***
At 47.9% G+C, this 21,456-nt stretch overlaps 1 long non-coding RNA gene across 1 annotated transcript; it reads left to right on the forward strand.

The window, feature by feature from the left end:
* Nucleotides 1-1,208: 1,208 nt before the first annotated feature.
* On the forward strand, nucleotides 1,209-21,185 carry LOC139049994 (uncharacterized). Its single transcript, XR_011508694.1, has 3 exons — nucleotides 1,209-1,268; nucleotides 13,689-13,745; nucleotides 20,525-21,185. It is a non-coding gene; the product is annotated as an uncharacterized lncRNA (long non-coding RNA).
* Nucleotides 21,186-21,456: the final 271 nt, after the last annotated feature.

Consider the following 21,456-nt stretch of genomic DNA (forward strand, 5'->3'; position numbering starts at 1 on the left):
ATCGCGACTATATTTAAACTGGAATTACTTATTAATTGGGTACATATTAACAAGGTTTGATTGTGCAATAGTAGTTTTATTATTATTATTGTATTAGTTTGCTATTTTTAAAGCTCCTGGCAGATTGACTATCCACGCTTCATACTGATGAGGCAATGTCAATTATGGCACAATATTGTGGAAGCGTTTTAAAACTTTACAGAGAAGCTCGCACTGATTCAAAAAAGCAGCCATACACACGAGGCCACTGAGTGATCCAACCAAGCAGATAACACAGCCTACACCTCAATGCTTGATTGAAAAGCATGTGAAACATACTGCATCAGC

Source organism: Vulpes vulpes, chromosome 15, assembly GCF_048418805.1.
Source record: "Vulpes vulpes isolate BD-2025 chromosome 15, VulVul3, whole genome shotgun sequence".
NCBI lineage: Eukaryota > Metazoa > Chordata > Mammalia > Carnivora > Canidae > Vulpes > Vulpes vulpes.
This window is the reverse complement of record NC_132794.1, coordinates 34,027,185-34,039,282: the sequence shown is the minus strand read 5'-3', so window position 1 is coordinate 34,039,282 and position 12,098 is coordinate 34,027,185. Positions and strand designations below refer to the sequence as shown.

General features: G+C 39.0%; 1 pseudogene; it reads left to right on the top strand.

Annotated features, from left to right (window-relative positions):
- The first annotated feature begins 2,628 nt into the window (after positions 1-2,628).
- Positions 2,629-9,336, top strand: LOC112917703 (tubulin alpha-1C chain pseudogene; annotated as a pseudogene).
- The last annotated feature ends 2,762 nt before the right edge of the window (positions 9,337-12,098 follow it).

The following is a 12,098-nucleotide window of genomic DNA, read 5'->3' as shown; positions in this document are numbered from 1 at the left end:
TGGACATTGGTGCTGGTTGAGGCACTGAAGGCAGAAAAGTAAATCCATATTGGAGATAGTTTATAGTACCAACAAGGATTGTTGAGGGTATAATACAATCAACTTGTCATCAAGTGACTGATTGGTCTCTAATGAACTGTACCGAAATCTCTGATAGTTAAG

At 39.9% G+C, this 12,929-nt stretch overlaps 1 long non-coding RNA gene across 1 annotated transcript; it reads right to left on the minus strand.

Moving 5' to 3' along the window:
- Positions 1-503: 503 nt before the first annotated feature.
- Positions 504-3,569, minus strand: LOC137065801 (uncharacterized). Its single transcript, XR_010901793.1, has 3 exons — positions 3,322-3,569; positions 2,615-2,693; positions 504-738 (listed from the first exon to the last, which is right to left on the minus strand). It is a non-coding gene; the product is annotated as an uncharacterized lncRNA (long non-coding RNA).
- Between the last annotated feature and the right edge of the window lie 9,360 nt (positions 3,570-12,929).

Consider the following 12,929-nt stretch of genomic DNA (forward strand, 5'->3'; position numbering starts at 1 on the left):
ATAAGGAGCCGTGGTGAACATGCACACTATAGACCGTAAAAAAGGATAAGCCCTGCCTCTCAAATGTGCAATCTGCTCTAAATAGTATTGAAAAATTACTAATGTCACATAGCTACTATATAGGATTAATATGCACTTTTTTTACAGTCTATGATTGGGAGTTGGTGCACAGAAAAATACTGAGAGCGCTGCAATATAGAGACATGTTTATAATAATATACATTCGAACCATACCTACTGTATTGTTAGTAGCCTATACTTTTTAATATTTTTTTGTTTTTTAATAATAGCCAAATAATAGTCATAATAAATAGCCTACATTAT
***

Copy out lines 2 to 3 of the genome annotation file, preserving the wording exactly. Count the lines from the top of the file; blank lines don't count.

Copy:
The window, feature by feature from the left end:
* Nucleotides 1-1,208: 1,208 nt before the first annotated feature.